Fresh off their debut feature documentary “Davos,” Daniel Hoesl and Julia Niemann have lined up a number of new projects, among them a new film to be produced by Ulrich Seidl.

Hoesl has completed the script for the narrative feature, “Vikinger,” a satire about an Austrian billionaire family with a penchant for hunting.

Hoesl and Niemann have also joined the writing team for a series being developed by Berlin-based Komplizen Film (“Tony Erdmann“). “Fck My Heritage” (working title) is set in an elite boarding school and follows a group of students who decide to reject their inheritances and trigger a global social revolution.

Christian Schwochow (“Munich,” “Bad Banks”) is serving as showrunner on the series, which Hoesl and Niemann are co-writing with Heide Schwochow and Jana Burbach.

Elites and their wealth and power have been at the core of the Austrian filmmaker’s past works, including “Soldier Jane” and “WINWIN” – both of which unspooled at the International Film Festival Rotterdam, where the former also won the Tiger Award.

In “Davos,” which also screens in Rotterdam, Hoesl and Niemann take a peek behind the curtains at the World Economic Forum (WEF) while also exploring the surprisingly down-to-earth community that inhabits the scenic Alpine resort town.

“I’ve always been interested in the price of money,” Hoesl tells Variety. “I wake up to the business news. I’m a stock market person. I’m really interested in money, not in personal wealth, but in the values that materialism creates. I’m very, very skeptical about it.”

Hoesl was eager to examine the WEF’s activities after making “WINWIN,” a satiric critique of modern-day capitalism.

“Everything that constructs our society is present in one place in Davos. Very rich people live in Davos, it has a working class community, it has migrants and it has immigrants. And then on the other side you have the World Economic Forum and globalization. But globalization is present everywhere, so basically we’re all in the same situation as Davos.”

Getting access to the tightly managed event proved to be the biggest challenge. Speaking with the WEF’s media reps in Geneva, Hoesl said they would make the film whether or not they were allowed entrance. “If they had not let us in, of course the metaphor would have been very bad for them.”

They ultimately received restricted access. “We could not do what we wanted,” Hoesl says. “They are not at all used to people who hang around for long. They are used to media teams that rush in take what they need and run out again. We wanted to have that behind-the-scenes approach to see and decipher what that elephant is actually doing there and how it behaves.”

Even with access, the event is so controlled that speaking to high-profile attendees is nearly impossible, adds Niemann.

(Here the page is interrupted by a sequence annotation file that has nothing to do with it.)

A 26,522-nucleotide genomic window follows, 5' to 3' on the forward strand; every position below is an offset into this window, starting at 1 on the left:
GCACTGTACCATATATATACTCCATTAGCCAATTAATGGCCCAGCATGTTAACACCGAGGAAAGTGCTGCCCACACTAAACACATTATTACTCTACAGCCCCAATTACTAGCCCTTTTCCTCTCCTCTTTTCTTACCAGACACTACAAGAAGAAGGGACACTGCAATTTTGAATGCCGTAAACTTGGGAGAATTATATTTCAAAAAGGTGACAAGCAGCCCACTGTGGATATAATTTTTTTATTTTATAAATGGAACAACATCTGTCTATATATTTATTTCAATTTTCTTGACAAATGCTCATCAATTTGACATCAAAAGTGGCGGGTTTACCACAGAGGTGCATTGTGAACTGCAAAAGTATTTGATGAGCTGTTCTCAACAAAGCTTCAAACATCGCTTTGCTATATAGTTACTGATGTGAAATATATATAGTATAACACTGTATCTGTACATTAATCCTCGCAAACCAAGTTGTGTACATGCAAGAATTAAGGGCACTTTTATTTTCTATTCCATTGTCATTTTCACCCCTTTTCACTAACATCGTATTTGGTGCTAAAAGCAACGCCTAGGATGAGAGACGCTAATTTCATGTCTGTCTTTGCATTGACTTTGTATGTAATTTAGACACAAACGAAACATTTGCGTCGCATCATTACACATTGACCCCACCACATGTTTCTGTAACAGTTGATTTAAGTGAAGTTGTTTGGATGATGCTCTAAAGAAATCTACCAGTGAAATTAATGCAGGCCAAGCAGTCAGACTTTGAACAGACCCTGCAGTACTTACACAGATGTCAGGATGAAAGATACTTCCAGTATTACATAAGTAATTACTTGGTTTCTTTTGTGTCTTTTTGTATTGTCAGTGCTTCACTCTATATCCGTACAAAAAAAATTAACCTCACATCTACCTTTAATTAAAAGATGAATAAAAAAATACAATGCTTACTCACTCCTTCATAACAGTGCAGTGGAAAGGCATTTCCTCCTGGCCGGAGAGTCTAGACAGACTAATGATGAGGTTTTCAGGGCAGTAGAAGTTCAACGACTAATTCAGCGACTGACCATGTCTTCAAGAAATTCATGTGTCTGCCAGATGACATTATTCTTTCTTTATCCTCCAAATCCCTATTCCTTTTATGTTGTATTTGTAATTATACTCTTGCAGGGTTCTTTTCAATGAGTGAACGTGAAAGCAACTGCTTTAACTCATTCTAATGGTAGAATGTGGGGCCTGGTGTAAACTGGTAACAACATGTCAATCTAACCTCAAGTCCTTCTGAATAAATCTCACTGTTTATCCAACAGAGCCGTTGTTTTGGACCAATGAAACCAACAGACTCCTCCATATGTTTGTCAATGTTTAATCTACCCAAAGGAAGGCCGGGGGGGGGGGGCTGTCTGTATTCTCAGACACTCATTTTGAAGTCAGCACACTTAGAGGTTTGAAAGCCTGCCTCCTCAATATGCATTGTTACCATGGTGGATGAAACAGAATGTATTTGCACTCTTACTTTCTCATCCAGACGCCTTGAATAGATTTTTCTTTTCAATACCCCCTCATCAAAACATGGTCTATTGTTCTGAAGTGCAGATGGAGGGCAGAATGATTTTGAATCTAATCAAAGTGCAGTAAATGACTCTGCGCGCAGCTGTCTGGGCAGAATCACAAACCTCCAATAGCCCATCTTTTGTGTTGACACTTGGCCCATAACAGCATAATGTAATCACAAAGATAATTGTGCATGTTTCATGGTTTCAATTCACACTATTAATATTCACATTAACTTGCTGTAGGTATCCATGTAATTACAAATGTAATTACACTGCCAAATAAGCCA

“They are very professional in staging their global media event that makes them shine and they don’t want any shade cast on their event,” Hoesl notes. “So they know what to do to avoid that.”

A staged interactive event highlighting the plight of refugees during the WEF led Hoesl and Niemann to also explore Davos’ own refugee center, whose residents include people from Afghanistan, Syria, Somalia and Congo.

In the end, Hoesl and Niemann spent nearly a year and a half living in Davos while working on the film. “I wanted it to be very observational,” Hoesl says. “I’m a fan of Frederick Wiseman films. I wanted to treat the people with a lot of respect and I really learned to like them a lot. I have a lot of affection and empathy for the people who live there.”

Among the folks they met were a family facing increasing pressure to sell their beloved dairy farm due to falling milk prices, Portuguese immigrant laborers, and community activists who protest against the neoliberal policies espoused at the forum and who gather at an underground music venue frequented by the aging Zurich punk band The Seniles.

At a community meeting, where some residents speak out against the WEF, proponents of the event point out that it brings in more than $65 million a year for Davos. Indeed, locals make a killing renting out their shops in the city center, which are then transformed into the BlackRock and Facebook showrooms or the Russia House, “where you can get the best drinks of course,” Niemann notes.

“The countries are like key accounts for big companies,” says Hoesl. It’s the political leaders who come to woo the companies to open branches in their countries, not the other way around, he adds. “This is the state of capitalism that we are in.”

In addition to his work behind the camera, Hoesl occasionally acts, appearing most recently as a pompous aristocrat in Julian Radlmaier’s Marxist vampire satire “Bloodsuckers,” which also unspools in Rotterdam.

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